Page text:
Examination of Witnesses (Questions 1960
WEDNESDAY 18 JANUARY 2006
Mr Michael Grade CBE and Mr Mark Thompson
Q1960 Lord King of Bridgwater:
You said how important it was that the public had confidence in
the justification levels of the licence fee and the BBC. You said
that you gave it unprecedented scrutiny this time in making this
bid and you brought PA Consulting in to advise you. Did you publish
Mr Grade: No we have not yet; no.
Q1961 Lord King of Bridgwater:
Would you be willing to?
Mr Grade: In due course; yes.
Q1962 Lord King of Bridgwater:
This is my ignorance, but I am not quite clear about how long
this settlement is supposed to run.
Mr Grade: Seven years.
Q1963 Lord King of Bridgwater:
Are you then going to call in the trust, presumably, at arm's-length
which will want annual confirmation, as will the licence fee payer,
that in these rapidly changing circumstances the original judgments
Mr Grade: Absolutely.
Q1964 Lord King of Bridgwater:
Would you envisage calling in maybe PA or other consultants every
year to advise the trust on the annual situation, looking at the
annual budget, looking at the annual expenditure, the experiences
which have come out, the variances from budget during the year
and, as a measure of public confidence, publish their report,
the report that goes to the trust.
Mr Grade: Yes. I have no problem with that at
Q1965 Lord Armstrong of Ilminster:
Do we know what your licence fee bid would be if you were not
making these efforts to achieve efficiency savings? RPI plus five
per cent or ...?
Mr Grade: It would be even higher than that.
I should have to go away and look at the compound arithmetic,
but yes, it would be substantially higher, very substantially
Q1966 Lord Peston:
We have partly covered some of this, but I am still very lost
in following the argument put forward by the Government rather
than by you. The Government seem to be saying that it is in the
national interest that we have digital switchover. They think
it would be a good idea if you took the lead in it, but then they
come to what seems to us to be a completely illogical conclusion
that it ought to be paid for out of the licence fee. We can understand
the argument that we should switch over. We certainly would very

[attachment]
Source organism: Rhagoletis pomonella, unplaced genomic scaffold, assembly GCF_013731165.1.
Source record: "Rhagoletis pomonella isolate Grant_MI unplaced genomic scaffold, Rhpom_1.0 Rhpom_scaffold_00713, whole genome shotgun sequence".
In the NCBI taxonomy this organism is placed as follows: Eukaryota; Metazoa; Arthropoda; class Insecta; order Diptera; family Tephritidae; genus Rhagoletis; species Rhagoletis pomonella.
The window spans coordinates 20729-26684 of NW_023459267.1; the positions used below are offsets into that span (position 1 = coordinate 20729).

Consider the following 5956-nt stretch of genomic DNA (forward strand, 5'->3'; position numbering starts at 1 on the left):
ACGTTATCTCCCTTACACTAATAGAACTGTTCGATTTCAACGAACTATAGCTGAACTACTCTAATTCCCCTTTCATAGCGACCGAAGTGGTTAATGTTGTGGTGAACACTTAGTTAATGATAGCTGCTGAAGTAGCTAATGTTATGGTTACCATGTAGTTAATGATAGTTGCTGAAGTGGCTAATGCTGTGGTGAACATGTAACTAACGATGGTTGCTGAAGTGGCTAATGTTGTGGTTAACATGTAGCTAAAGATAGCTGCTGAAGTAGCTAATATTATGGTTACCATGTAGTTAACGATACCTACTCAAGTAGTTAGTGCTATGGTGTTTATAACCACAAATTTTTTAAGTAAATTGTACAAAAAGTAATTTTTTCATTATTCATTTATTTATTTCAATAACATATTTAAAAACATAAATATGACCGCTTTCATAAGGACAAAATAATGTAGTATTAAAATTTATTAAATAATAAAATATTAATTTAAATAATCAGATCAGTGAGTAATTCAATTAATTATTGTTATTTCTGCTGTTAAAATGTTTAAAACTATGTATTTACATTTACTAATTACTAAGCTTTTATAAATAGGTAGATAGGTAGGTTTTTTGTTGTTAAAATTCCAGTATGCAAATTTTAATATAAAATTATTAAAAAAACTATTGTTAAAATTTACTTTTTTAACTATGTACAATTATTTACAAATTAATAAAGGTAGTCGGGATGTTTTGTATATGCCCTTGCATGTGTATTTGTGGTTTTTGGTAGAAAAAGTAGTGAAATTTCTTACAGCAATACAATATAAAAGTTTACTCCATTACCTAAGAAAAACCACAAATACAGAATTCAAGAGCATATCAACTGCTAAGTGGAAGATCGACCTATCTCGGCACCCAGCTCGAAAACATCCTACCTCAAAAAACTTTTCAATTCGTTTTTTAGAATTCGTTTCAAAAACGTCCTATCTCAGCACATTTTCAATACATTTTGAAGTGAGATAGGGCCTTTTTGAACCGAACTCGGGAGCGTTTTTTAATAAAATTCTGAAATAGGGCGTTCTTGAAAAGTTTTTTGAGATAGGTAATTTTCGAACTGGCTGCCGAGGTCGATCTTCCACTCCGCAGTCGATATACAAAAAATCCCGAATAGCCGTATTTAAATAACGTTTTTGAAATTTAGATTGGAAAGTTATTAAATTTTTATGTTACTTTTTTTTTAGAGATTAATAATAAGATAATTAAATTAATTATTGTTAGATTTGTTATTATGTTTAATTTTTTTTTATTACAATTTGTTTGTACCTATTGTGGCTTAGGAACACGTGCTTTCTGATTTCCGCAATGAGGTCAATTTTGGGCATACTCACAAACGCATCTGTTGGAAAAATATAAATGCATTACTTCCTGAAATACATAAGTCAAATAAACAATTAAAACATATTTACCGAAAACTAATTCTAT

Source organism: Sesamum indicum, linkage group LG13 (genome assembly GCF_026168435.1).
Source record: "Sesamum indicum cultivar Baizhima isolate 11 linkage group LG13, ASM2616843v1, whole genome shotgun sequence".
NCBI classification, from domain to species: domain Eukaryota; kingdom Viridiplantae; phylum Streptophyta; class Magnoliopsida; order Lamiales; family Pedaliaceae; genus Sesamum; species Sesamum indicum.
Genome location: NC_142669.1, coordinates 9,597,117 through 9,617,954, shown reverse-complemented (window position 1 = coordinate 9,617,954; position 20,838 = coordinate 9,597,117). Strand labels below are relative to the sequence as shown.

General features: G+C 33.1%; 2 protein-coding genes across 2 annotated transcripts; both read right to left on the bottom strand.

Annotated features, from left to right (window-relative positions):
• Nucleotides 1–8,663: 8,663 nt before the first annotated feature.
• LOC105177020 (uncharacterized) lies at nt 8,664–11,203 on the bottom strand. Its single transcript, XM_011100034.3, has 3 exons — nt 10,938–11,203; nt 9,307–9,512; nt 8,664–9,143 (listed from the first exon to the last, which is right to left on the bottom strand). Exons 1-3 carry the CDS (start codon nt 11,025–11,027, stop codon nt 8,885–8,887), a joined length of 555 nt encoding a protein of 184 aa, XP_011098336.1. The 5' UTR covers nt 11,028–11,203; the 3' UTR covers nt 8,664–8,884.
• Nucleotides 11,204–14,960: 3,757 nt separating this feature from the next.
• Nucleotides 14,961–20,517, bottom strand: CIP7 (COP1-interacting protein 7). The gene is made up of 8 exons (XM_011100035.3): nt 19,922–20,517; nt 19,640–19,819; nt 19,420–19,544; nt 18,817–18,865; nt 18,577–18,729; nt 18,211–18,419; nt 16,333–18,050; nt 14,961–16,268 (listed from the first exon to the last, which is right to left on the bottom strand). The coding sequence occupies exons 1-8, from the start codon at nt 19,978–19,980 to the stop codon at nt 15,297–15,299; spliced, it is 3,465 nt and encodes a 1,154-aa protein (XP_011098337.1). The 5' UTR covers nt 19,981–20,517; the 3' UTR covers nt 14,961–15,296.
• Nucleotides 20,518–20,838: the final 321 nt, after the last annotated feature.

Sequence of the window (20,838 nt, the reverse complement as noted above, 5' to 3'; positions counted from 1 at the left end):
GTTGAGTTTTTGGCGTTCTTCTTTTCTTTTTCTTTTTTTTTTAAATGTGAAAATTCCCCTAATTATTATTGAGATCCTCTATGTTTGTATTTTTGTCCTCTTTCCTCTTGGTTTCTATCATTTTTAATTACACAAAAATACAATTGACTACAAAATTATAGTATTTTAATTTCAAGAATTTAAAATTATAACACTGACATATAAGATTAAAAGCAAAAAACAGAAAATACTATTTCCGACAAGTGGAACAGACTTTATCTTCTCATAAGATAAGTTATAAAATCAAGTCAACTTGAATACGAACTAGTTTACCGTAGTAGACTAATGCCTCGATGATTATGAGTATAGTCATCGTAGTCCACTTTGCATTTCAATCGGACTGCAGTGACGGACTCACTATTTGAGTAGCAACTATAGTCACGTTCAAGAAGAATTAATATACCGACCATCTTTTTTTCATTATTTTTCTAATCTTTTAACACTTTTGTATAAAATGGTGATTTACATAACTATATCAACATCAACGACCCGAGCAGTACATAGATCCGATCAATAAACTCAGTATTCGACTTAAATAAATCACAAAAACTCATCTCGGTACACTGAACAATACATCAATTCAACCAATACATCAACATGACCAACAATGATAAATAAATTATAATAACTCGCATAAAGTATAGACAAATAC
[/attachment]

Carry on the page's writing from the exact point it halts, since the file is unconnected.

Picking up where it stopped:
much favour you taking the lead role, but we have some difficulty
working out why, if it is in the national interest, it should
not be paid for in the normal way if things are in the national
interest, namely out of general taxation. What are your thoughts
Mr Grade: There are several constituent elements
to the cost of digital switchover. There is the cost of re-engineering
the transmitters, which is a reasonable cost for the BBC to bear
since that is the means by which it will get the signal into the
homes and is no different to moving from 405 to 625 lines, from
black and white to colour and so on. Re-engineering the transmitters
is unquestionably a matter for the BBC. In addition to that, the
Government are potentially concerned about the ability of Channel
4 going forward, which is a statutory corporation, it has no shareholders
and mayI am not sure whether it will, but it maydepending
on the state of Channel 4's finances ask us to help in the quite
low cost of Channel 4's switchover. The costs are not greatly
material in the great scheme of things. The issue of targeted
help seems to me to be the issue that has raised eyebrows around
the place using the licence. Those who argue against our involvement
suggest that using the licence fee payer to pay for equipment
in the lowest income homes and so on is a form of social policy
which has no part in the licence fee. It is a debate we can have.
So far as the BBC are concerned, it is entirely consistent with
our objective of making all our services available universally
throughout the four home nations in every single home. That is
an absolute pre-requisite of the licence fee and we have to achieve
that. Targeted help is directly designed to achieve universality
which seems to me entirely consistent. I would lay down some conditions
on that, which I have done with the Government. One is that if